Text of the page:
Grading papers can be one of the most gratifying experiences of teaching, especially when students really hit it out of the park and write thoughtful, well-reasoned papers. But grading is also incredibly time consuming and the bulk of the paper grading work tends to come at the time of the semester (the end) when you’re completely overloaded with work. How can you give students the thoughtful feedback that they deserve without going crazy, staying up all night, and cramming grading into every spare minute?

While you can’t totally eliminate the stress of grading, you can use methods that make the process as streamlined, productive and efficient as it can be. Try these simple hacks the next time you’re staring at a giant stack of papers to grade.

Skim all the papers first. It might sound like a time-suck, but it really can help you grade more efficiently to give all of your students’ papers a quick look before doing a more in-depth read. This will give you an idea of the overall performance in the course and some perspective on how to allot letter grades. Some instructors also find it helpful to sort the papers by which letter grade they think they should get by this first glance. This can help with consistency and prevent you from having to go back and reassess later on. If you have too many papers to do this, choose a random sample to represent the class.

Create boilerplate language. While your responses to students shouldn’t seem canned, there’s nothing wrong with doing a bit of cutting and pasting if you find yourself writing the same things over and over. Develop some standard comments that are general enough to work for a range of assignments and, if necessary, customize them a bit to fit your student and the assignment.

Have a grading key or rubric. Creating a grading key or a rubric can help take some of the mystery out of grading—for both you and students. One of the quickest ways to do this is by using Blackboard itself. Never made a rubric in Blackboard? Learn how here. Make sure you clearly communicate and discuss this rubric with students so that they know what is expected.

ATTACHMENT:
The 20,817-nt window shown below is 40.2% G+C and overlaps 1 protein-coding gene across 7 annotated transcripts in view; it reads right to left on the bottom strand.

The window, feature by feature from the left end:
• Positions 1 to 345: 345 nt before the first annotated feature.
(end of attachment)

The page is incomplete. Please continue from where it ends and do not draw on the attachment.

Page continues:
Ask students to evaluate themselves. Who says you have to do all the work when it comes to grading? Ask students to evaluate themselves based on the rubric you’ve given them or on a short checklist like the one here. While some may be clueless to their actual performance and mastery of the material, most, if they’re being honest, will give you a good idea of where they excelled and where they struggled, which can help you focus your attention.

Don’t fix every error. If a student misspells a word or makes an error in grammar once, chances are pretty good that he or she will do it again later in the paper. It’s not necessary to correct each mistake. Instead, just correct the first and if it’s a persistent error, direct the student towards writing support resources that can help them eliminate these errors in the future. Not only does this save time, but it helps student morale, too. No one wants to see a paper that’s marked for every single error.

Ask for drafts. Frontloading feedback can sound like more work, but it doesn’t have to be. In fact, it can help you to push the biggest, most intense part of your grading off to an earlier point in the semester, which can help you maintain your sanity when finals roll around. Even better, it gives you a chance to offer meaningful feedback when students can actually do something about it, hopefully resulting in better, more thoughtful and more carefully proofread final papers that will be pleasurable to read and easier to grade. At the very least, you’ll be able to head off papers that are off topic, lacking structure or seriously out in left field before they get turned in for a final grade.

Collective feedback can help. If you have feedback to offer that applies to several students in your course, whether positive or negative, there’s nothing wrong with posting some collective feedback on Blackboard. Let students know about general trends you saw in their papers as a group and you’ll avoid having to write it on each and every one of their papers.

Time yourself. It’s possible to spend a really long time looking at just one assignment, especially for lengthy papers. It’s not practical or possible to do this if you’re teaching several courses or have larger class sizes. So, limit how long you spend on each paper. Start grading the first few papers to see how long it takes you, then use that time to measure off intervals to tackle each subsequent paper. Have a paper that needs extra attention? Set it aside and come back when you’ve finished the rest.

Conserve comments. Sometimes, less is more. Limit your comments on final drafts to those that will benefit the student’s future work (see Getzlaf, et al., 2009 for more information on effective feedback). Students often ignore these comments, so if you really want to offer more feedback, save it for drafts or works-in-progress.

Have your own tips and tricks for grading? Please share in the comments!